Everyone has had to deal with this monster, either directly or indirectly.  We all know a family member (wife, husband, child, parent, brother or sister) who’s had it, know a friend who’s had it, know a co-worker who’s had it or know someone who knows someone who’s had it.  It shatters lives. It disrupts plans and dreams. It tests your strength and your faith.

Grandma during better days

Grandma during better days

So, what exactly is this “cancer” thing that reeks such havoc on our lives?  I’ve done some research and here’s what I’ve learned.  According to the National Cancer Institute, cancer is defined as cells that divide without stopping and spread to surrounding tissue.  Kind of already knew that.  While all cells in our body divide, cancer cells are different.  Cancer cells are able to ignore the body’s signals to stop growing or are able to ignore signals to shut themselves down and die when those cells are no longer needed by the body. That’s something I didn’t know. In simple terms, they can behave like teens who ignore their parents or act like the unwanted relatives who refuse to go home after the holiday visit.

Don’t misinterpret my “light-hearted” approach to the technical details of cancer.  This is serious stuff; very serious.  According to the American Cancer Society (“ACS”), it is estimated that over 1,600,000 new cases of cancer will be diagnosed in 2015 and almost 600,000 deaths are estimated from cancer in 2015.  They estimate that over 40,000 women will die of breast cancer and more than 27,000 men will die from prostate cancer in 2015. Lung cancer and colon cancer will claim the lives of an estimated 158,000 and 52,000 men and women, respectively.  All in all, the statistics show that 43% of men will develop some form of cancer during their lifetime and 23% will die from it; for women the figures are 38% and 19%, respectively.13992185687_84109c2c67_z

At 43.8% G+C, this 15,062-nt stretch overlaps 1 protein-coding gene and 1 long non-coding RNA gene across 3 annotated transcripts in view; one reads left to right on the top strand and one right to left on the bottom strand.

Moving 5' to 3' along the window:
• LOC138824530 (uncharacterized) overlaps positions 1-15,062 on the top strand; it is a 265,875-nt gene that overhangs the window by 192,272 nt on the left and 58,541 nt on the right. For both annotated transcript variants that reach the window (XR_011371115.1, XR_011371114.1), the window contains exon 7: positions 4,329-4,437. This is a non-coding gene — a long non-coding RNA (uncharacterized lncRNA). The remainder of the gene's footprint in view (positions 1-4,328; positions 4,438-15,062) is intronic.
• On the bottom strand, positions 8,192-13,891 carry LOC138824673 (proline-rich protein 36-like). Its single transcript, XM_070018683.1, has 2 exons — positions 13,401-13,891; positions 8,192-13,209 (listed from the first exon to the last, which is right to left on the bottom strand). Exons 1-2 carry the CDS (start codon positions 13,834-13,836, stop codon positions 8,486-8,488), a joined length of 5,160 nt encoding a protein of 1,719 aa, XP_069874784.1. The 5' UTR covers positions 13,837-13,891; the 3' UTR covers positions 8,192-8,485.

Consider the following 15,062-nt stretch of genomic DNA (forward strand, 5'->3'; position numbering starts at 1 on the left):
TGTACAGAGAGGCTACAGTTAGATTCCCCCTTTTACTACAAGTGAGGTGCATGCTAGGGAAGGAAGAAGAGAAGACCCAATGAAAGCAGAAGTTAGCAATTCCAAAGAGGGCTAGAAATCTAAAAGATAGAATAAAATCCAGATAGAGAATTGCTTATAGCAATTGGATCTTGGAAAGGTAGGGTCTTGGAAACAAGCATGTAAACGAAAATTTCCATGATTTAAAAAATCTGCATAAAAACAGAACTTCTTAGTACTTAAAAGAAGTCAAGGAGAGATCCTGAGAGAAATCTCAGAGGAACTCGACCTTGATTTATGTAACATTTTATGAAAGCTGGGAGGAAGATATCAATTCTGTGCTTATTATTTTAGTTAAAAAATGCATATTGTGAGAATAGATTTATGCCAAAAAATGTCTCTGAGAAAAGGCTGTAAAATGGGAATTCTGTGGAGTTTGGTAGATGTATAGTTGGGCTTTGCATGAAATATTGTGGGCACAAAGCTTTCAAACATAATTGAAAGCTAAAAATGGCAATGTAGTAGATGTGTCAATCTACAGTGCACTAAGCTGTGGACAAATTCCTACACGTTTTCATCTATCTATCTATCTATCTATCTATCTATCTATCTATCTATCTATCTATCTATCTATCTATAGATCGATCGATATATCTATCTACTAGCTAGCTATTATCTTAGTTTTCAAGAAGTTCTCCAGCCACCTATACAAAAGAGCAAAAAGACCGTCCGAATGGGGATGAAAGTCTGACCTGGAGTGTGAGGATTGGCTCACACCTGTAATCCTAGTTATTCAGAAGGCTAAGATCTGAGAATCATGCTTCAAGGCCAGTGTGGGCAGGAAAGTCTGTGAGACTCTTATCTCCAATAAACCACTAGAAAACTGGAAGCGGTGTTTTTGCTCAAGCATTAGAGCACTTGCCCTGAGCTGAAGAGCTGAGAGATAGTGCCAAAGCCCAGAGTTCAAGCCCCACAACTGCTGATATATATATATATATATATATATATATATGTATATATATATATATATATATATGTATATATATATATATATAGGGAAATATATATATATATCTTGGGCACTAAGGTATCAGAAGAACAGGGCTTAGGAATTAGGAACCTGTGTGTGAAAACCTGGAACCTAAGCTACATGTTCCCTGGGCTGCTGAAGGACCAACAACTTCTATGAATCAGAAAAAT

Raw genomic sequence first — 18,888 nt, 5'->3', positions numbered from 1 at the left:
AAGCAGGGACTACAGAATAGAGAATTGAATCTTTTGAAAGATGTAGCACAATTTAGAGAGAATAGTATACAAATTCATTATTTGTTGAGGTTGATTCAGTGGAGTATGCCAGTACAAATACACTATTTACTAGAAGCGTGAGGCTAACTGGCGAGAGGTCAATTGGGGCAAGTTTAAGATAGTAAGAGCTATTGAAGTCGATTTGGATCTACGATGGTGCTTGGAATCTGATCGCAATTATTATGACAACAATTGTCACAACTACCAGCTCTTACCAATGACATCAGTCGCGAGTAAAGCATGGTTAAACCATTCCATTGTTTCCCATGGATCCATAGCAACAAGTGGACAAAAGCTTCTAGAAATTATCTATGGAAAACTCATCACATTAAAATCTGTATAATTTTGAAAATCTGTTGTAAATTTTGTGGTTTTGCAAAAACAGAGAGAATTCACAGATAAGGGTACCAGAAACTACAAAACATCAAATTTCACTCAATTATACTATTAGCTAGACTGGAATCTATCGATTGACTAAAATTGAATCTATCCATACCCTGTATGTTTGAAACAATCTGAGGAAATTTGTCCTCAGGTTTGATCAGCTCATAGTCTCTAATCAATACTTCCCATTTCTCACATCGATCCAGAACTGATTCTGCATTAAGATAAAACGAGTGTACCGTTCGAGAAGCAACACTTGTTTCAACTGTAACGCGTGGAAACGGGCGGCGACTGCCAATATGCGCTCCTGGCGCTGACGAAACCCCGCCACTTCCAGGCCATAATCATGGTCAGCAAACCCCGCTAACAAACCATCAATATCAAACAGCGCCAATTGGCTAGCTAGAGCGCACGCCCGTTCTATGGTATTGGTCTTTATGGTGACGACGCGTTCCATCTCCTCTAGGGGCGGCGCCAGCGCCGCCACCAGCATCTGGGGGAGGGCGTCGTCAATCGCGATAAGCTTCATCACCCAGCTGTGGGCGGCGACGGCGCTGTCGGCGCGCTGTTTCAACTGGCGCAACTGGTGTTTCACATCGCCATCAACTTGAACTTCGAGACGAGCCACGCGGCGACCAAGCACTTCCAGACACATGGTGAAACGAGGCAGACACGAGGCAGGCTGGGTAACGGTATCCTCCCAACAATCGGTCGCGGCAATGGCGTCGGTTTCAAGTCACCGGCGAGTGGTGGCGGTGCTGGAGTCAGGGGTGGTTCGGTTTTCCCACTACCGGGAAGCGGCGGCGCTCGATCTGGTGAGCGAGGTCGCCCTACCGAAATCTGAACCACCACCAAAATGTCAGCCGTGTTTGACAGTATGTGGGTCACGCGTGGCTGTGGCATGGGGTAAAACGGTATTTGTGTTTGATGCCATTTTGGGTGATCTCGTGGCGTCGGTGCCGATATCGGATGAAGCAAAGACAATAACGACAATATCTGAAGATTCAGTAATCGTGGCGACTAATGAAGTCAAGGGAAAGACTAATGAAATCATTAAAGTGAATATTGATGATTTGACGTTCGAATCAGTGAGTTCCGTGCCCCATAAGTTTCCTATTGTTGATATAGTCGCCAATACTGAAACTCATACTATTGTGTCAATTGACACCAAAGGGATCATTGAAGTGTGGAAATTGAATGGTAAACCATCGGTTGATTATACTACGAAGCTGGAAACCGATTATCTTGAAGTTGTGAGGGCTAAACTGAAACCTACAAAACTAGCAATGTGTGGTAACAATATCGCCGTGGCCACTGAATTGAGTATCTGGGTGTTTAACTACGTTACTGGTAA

And this thing is an equal opportunity killer.  It brings all to their knees regardless of socio-economic status, education, gender, religion and creed.  All the money in the world cannot buy you another day.  Just ask Steve Jobs.

And what about the economic impact of cancer? Well, it’s staggering.  In 2011, the ACS estimates that the direct medical costs associated with cancer was over $89 billion in the US alone.  This doesn’t even touch on the indirect costs of lost productivity, added stress, missed work days, etc.  Of course, you can’t put a dollar figure on the loss of loved ones and friends. Those lives are priceless.

Grandma B a few months before she passed

Grandma, a few months before she passed

The personal costs from the wreckage of cancer is indescribable.  I know from which I speak.  While I have been fortunate in not receiving a diagnosis myself, cancer has touched my life through the ones I love.  Two wives were diagnosed with cancer,  my maternal grandmother died of stomach cancer, two aunts died from cancer, an uncle passed from cancer, a co-worker had cancer, a co-worker died from liver cancer, a friend has leukemia and the list goes on and on.

The battle is waged against cancer on many fronts – doctors, care givers, researchers and ordinary people who support the patients and their families.  Progress has been made.  Only 40 years ago, 50% of the patients diagnosed with cancer survived at least 5 years.  As of 2014, that number jumped to 67%.  More remains to be done and if you feel led to find out how you can help please visit the ACS at American Cancer Society to learn more.

How does this make me feel? Frankly, what I feel pales in comparison to what those with the diagnosis feel.  What I can attest to is how powerless it all makes me feel.  It really is a lesson to realize that there are limits on what I can offer and that I must rely on God to carry us through this crisis.  I can use the tools I’ve learned in recovery to weather this storm – this is beyond my depth, God is bigger than this and I have to allow Him the room to work his “magic” and do what I am capable of doing.